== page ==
I’m not going to pretend that we solved that issue in one conversation, but the metaphor built some understanding for both the girls and their teacher.  Understanding nudges the door open.

So let’s talk feet.  If we never subject feet to walking – like the Egyptian Princesses – then we will be limited in what we can be exposed to.  The same goes for our emotional well being. If we guard and never expose ourselves to stress or difficulty we will not have a chance to develop.  We will remain so sensitive that every obstacle is overwhelming, we will be tender feet.

On the other hand (foot)  If we are subjected to overwhelming emotional stress we will either break down or become callous.  If we try to completely fit into something unnatural – like when they bound feet in China – then we may be attractive in some ways but our true self will be misshapen and perhaps in agony.

Good foot care and good emotional care can follow the same principles.  Allow time to be completely free – barefoot, we all need spaces in our lives where we are unguarded. Find some places in your life where every emotion is okay, even if at first it’s by yourself.  When there are obstacles ensure that you have good support and enough softness to make it through the day.  Be aware of your emotions – in the same way you would check your foot if you stepped on a thorn. What’s that? Investigate and apply attention if needed.  Or if there were a blister – there are things that are going to rub up against your emotions – do you develop a little more skin there or do adjust the situation, change shoes, add socks?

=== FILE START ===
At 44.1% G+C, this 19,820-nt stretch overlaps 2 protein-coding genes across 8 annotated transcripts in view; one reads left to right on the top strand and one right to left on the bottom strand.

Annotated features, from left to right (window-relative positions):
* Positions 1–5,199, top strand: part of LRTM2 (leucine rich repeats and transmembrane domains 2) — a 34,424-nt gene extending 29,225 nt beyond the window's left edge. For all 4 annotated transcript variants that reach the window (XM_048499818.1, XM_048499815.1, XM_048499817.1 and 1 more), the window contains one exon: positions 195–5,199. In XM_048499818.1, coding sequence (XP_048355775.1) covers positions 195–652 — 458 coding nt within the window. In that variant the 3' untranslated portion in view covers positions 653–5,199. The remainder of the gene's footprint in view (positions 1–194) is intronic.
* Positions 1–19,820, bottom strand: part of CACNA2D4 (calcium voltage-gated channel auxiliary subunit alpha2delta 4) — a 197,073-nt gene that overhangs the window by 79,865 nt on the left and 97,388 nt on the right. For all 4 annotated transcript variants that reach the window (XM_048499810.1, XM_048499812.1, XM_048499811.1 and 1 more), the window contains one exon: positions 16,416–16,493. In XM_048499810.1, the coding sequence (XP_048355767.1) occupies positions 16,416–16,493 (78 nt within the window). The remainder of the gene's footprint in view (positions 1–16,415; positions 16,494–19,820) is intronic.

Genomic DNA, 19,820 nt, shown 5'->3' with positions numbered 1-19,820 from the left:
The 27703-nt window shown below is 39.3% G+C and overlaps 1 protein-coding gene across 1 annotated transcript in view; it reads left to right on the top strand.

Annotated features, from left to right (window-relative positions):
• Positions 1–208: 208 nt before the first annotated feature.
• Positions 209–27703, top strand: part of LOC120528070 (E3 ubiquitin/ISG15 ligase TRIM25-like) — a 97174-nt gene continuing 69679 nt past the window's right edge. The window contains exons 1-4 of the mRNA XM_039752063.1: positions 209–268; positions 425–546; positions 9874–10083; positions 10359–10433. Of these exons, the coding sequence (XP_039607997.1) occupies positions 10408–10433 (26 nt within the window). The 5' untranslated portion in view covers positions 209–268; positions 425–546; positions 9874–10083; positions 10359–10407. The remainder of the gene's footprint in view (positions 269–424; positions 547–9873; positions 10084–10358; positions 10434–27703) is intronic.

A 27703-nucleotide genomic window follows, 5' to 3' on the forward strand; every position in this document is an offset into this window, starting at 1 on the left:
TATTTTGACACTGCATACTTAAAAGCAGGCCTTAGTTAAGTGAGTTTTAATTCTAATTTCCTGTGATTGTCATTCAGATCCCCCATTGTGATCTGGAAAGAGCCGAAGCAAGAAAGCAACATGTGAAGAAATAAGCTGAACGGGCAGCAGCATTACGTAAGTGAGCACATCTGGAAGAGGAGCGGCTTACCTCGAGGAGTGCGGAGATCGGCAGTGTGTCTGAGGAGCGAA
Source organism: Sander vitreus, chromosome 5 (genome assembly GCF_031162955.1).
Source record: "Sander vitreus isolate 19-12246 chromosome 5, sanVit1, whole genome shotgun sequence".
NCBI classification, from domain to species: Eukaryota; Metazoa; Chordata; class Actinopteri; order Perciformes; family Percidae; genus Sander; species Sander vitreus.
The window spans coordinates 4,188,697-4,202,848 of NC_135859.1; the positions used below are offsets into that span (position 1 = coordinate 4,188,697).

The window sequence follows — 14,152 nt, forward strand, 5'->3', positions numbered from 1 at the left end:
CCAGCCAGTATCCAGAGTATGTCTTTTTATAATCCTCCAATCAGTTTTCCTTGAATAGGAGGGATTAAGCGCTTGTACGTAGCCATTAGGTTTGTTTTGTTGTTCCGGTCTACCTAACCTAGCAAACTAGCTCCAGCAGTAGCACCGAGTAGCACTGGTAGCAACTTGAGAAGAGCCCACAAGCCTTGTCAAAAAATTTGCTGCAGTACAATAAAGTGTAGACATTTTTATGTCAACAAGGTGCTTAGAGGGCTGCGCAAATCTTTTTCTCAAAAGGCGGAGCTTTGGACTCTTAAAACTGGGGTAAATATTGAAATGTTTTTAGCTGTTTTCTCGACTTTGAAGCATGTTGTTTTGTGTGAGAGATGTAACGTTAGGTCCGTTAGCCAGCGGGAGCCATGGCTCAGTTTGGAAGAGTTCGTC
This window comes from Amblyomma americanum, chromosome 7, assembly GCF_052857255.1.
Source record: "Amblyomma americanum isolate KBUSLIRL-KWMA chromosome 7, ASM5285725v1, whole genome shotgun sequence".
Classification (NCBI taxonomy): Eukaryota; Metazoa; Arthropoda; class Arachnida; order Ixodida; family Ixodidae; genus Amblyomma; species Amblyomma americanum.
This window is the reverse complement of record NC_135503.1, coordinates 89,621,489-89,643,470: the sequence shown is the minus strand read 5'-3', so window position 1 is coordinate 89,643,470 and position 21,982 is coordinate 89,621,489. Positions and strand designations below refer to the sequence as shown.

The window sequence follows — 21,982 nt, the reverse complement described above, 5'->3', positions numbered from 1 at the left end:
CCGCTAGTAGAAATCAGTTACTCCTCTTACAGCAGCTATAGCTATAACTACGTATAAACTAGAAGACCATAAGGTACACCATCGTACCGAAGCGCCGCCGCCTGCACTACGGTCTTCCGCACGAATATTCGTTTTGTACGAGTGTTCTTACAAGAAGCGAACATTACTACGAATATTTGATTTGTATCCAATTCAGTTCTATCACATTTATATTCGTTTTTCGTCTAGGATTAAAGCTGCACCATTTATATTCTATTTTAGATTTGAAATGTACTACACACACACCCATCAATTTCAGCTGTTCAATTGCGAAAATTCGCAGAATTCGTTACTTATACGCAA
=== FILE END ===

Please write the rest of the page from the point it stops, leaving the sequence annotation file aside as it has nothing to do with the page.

Just like our feet some of us are more ticklish than others, some of us love to be barefoot and some of us love shoes.  Some of us love crocs, you just can’t judge.

Let’s try to dance without stepping on each other’s toes. Let’s try and put the best foot forward, let’s walk a mile in one another’s shoes, see how fun this is?

Bottom line, emotional care starts with you but need not end with you, if you can handle them well on your own – great!  If you are noticing yourself limping, get help – it’s okay!

Back to my meeting this morning. Thicker skin – while it may be helpful, has some unintended consequences and man does it hurt when that thick skin is torn away and new skin meets the environment. Vulnerability – barefoot all the time makes no sense in our world right now, maybe someday (can you tell what kind of person I am?). Finally, yes, we need to walk on our own, we need to feel – it informs us. I remember hearing a story of an indigenous women who upon wearing shoes for the first time said “I can’t hear the ground”.  Even when it’s a hard lesson or experience we will learn and approach differently if we are allowed to find our way through.  We don’t need carried all the time and we don’t need to subject ourselves to every stone and Lego (ouch).  Emotions, like skin, are the interface between us and the world, they let us know what’s going on.

Be kind and gentle with yourself and trust your strength, trust that other people will support you when you need it, every sole matters. When it comes to emotional health let’s put our best foot forward.